This article explores the prevalence of concerns over artistic originality in
Albania’s postsocialist art world. Based on anthropological fieldwork, it discusses
how Albanian artists discipline each other’s work, particularly by noting its lack
of originality in relationship to well-known Western artists but also their own.
Emphasizing the social and organizational role of such concerns, I analyze them
in light of various factors that have become salient after Albania’s transition from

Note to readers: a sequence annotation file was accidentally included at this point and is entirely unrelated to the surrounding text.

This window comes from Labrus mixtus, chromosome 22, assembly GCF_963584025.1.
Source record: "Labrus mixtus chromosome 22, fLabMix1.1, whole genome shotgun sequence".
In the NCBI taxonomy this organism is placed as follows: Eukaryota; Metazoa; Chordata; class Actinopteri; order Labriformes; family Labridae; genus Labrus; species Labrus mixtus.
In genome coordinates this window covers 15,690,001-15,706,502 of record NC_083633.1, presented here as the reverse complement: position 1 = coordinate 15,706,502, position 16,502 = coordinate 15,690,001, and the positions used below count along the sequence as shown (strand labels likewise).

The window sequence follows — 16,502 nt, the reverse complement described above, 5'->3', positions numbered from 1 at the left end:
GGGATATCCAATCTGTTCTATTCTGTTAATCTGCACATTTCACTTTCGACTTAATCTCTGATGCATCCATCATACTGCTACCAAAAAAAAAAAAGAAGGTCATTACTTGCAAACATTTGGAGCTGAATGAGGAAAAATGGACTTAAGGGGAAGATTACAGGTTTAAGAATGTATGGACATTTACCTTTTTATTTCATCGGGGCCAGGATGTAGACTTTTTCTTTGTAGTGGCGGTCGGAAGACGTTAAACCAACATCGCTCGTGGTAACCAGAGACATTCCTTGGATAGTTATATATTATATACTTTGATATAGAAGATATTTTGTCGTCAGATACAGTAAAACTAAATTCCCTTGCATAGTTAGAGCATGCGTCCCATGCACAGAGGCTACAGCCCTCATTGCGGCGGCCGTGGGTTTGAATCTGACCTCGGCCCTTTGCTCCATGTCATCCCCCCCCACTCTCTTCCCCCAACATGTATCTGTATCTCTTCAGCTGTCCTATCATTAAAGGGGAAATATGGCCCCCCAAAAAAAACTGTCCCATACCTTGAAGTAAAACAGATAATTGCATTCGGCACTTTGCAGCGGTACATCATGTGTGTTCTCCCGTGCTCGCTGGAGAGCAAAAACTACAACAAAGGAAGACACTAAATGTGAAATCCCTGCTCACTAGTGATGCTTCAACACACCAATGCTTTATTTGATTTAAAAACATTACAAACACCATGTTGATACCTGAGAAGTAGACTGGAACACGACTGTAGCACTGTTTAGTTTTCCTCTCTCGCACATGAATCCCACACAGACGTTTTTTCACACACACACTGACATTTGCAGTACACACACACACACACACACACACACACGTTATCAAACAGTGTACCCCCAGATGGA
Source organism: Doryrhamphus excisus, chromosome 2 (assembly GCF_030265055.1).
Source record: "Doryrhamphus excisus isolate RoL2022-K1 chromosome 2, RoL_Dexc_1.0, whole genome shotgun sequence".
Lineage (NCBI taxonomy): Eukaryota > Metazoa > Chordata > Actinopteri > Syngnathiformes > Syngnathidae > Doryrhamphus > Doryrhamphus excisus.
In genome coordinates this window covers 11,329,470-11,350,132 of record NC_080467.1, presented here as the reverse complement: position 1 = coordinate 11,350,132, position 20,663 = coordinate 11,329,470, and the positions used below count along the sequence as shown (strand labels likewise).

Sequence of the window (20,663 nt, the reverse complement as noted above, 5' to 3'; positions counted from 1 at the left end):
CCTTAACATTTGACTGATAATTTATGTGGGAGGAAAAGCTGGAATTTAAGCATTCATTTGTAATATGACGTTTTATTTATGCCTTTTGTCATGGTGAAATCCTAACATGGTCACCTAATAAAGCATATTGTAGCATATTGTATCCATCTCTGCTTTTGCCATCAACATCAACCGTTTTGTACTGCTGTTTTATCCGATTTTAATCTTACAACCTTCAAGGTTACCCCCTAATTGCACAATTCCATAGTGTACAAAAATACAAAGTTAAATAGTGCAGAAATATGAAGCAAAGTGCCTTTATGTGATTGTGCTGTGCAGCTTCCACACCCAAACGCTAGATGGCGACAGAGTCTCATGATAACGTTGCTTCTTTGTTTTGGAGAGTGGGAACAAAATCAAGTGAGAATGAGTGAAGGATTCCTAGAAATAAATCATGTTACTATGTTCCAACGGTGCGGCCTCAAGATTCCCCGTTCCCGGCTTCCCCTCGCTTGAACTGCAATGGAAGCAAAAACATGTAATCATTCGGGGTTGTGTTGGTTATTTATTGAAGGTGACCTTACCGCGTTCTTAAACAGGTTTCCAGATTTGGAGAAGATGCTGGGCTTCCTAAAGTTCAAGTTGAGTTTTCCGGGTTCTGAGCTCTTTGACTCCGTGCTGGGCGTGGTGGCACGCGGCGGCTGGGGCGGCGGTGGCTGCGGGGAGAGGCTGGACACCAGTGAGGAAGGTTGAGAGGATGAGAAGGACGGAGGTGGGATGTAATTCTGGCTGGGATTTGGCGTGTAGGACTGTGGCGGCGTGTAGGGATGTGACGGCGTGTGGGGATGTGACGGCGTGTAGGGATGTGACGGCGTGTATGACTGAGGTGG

postsocialism to a market economy, including the loss of a system of authority
following the liberalization of art production from state support and oversight and
the failure to develop a stable one since 1991. The discourse on originality expresses
Albanian artists’ perceived marginal status in the transnational art world
and market and is deployed to transcend this status.